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Bandhs have increasingly lost their support, everywhere. The other day people of Assam, especially capital Guwahati, paid no heed to a bandh called by Asom Gana Parishad (AGP), a party that ruled the state for two terms. Elsewhere, there are incidents of burning tyres, stone-pelting, road blockade, damaging shops, and assault on bandh ‘violators’. All these indicate an increasing public resistance against bandhs.

Violent acts would not have taken place had there been ‘total support’ of bandh, as is the case in Meghalaya, so far. Bandhs are always ‘peaceful’ here, because there is least public resistance against such calls. Police and administration cannot take credit for such peace. The credit goes to people who ‘support’ the bandh, for whatever reasons. As long as the bandh is against the government, which is normally the case, there is no chance of any conflict. None has called any bandh against violence perpetrated by militant outfits in the state.

While, of late, the state government has been able to convince its employees to turn up at least in some major departments, most Central government offices gloriously remain under lock and key during bandhs called by any group. An office picketing by a regional party of Meghalaya recently fell flat as very few responded to the call, compelling the party to ‘withdraw’ it a couple of days later.

Amid the struggle by state government to fight bandhs in the state, the Meghalaya High Court passed its landmark order on May 28. The order is significant in many aspects as it sought to take action against many establishments and services.

The order passed by a full bench comprising Chief Justice Uma Nath Singh, Justice SR Sen and Justice TNK Singh directed the government to serve show cause notices to medical stores, hotels and taxis for not operating during the bandh hours.

The court also asked the media, both print and electronic, not to publish any report calling for bandh by any organization.  “…we direct that the statements of HNLC or any organization which may disturb the even tempo of day-to-day public life and cause violation of Fundamental rights of citizens in particular under Article 19 and 21 of the 12 Constitution of India relating to strike, bandh, hartal, road blockade and holding of rallies with unlawful design shall not be issued by any of the print and electronic media,” the court order said.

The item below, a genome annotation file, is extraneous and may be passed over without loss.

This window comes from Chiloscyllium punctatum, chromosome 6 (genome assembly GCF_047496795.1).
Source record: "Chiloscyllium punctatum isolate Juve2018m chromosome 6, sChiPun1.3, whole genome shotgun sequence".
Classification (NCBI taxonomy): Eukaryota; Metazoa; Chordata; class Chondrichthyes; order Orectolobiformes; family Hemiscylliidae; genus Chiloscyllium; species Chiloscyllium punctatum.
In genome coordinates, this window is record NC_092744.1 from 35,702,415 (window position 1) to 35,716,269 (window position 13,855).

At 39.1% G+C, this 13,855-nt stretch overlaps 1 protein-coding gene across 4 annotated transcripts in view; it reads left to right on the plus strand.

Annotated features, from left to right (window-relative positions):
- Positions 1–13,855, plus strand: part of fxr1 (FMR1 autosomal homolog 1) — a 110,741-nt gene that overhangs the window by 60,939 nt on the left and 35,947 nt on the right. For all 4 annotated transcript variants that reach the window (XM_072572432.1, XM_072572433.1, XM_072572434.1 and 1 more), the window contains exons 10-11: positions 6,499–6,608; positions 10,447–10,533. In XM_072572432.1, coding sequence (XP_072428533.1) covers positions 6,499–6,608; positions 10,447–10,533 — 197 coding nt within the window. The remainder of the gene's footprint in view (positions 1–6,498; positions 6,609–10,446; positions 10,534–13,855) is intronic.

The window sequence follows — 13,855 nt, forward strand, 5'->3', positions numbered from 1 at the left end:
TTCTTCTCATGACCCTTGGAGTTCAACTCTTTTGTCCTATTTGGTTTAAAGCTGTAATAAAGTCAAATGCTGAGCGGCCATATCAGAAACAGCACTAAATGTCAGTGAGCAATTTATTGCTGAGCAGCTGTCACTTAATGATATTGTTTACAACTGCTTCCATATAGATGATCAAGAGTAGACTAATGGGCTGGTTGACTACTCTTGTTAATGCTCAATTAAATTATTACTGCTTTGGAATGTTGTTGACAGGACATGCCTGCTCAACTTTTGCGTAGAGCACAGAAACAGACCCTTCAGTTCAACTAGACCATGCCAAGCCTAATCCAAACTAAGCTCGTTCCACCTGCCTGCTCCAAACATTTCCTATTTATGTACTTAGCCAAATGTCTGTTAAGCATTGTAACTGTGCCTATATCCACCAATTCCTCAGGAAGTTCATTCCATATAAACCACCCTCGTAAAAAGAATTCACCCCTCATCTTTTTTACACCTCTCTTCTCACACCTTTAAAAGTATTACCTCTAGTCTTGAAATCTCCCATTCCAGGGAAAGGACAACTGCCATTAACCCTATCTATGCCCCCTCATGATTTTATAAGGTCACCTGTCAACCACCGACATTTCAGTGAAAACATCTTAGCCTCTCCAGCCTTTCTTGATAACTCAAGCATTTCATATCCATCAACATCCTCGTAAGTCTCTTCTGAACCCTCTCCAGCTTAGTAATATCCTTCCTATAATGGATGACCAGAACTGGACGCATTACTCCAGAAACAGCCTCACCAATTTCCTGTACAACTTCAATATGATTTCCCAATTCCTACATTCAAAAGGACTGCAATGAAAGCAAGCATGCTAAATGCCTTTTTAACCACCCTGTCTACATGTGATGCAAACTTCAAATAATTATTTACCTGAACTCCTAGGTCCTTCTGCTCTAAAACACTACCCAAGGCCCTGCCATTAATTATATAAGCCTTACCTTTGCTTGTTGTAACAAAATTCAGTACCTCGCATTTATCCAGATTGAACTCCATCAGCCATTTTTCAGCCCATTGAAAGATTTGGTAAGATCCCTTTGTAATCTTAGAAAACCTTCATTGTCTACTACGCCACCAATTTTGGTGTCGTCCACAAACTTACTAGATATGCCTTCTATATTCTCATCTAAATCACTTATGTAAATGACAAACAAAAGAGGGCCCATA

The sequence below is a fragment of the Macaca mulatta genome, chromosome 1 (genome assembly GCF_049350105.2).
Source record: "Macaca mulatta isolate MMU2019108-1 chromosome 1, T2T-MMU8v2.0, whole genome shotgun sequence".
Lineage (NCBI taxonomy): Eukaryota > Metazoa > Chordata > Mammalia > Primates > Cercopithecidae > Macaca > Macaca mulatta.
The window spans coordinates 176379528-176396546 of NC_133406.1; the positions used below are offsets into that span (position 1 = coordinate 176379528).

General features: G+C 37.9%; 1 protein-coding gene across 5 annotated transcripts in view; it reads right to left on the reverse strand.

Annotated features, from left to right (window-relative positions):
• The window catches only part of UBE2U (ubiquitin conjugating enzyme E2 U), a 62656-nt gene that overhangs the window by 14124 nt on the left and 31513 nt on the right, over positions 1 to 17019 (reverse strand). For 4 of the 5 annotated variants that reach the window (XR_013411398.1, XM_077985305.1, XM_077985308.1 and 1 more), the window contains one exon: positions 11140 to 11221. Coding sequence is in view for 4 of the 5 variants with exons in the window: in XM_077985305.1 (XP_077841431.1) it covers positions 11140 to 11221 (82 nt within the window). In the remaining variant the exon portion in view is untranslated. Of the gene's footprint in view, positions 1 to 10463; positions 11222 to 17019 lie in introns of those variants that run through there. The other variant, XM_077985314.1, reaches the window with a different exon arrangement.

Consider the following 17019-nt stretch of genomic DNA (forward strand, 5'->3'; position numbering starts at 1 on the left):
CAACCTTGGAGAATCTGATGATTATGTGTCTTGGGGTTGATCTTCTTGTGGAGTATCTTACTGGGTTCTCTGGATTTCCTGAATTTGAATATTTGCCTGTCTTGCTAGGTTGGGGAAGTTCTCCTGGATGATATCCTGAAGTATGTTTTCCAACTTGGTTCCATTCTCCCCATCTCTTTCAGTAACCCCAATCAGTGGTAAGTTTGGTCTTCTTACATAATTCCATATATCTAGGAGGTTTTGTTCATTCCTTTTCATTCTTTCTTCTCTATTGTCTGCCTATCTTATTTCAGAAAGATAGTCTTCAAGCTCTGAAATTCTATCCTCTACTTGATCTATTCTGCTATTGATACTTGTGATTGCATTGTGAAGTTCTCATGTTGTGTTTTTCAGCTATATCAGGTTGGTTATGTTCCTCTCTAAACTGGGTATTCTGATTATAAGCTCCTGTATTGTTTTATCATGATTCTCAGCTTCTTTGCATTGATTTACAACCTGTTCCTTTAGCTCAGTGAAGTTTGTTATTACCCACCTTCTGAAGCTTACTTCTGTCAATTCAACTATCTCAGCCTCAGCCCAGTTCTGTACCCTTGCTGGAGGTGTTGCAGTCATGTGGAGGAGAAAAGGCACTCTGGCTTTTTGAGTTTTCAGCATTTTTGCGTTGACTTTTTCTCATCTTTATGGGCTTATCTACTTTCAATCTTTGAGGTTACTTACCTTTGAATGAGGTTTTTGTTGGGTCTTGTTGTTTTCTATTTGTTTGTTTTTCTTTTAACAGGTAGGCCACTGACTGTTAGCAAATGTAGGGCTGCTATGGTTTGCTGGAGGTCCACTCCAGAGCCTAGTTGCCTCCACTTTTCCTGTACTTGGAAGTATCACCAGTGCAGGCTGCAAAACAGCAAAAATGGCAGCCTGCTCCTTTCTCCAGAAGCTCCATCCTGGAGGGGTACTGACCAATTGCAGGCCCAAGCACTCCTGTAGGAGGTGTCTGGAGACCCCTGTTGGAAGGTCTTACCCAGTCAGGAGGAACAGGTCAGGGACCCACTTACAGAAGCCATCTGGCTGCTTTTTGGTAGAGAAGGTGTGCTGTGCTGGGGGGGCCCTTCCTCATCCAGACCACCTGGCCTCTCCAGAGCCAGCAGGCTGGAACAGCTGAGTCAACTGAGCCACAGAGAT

While passing the directive, the court referred to nine orders passed by the high courts of Kerala (4), Calcutta (2), Bombay (2) and Gauhati (1), in this regard. The first order cited by the high court was that of Kerala High Court in 1998. But, there is no mention of any such ban on media in any of the texts of orders of various high courts, as quoted in the Meghalaya High Court order.

There are a few concerns regarding effectiveness of the High Court order in curbing adverse impact of bandhs on normal public life. While the mainstream media – print and electronic – are still dominant means of disseminating information to public especially in backward regions like the Northeast, the prevalence of social media cannot be overlooked.

In fact, there is a new trend of mainstream media sourcing information from social media! Every other day, there are reports in mainstream media about controversies surrounding social media.

Militant organisations, for obvious reasons, are very active in social media.  The police have never been able to crackdown on them on the basis of their activities on social media. So, if not mainstream media, the call for bandh will spread through social media, SMS, phone call etc. And, we know that negative news like bandh – of course most government employees do not think it’s negative – always spreads like wildfire. Will government be able to stop it?

Significantly, the High Court order restricting media from publishing bandh call reports is based on a ‘request’ made by the state DGP. His request comes in the wake of a recent boycott of chief minister Mukul Sangma by the local media after he had stated in the floor of the Assembly that media are ‘publicity houses of terrorist organizations’.

The chief minister made the accusation while expressing his concern over ‘undue’ publicity given to militant organizations and their statements especially calling bandh and accusing the government machinery or any elected representative. The High Court order will ‘address’ this concern of the government too.

The order asks for ‘criminal proceedings’ against the media if found publishing such reports of calls for bandh, hartal, strike, blockade and rally. The order would be a tough challenge to comply with by the media in a north-eastern state like Meghalaya where such happenings are the order of the day.

(Published as editorial in The Meghalaya Guardian on May 29, 2015)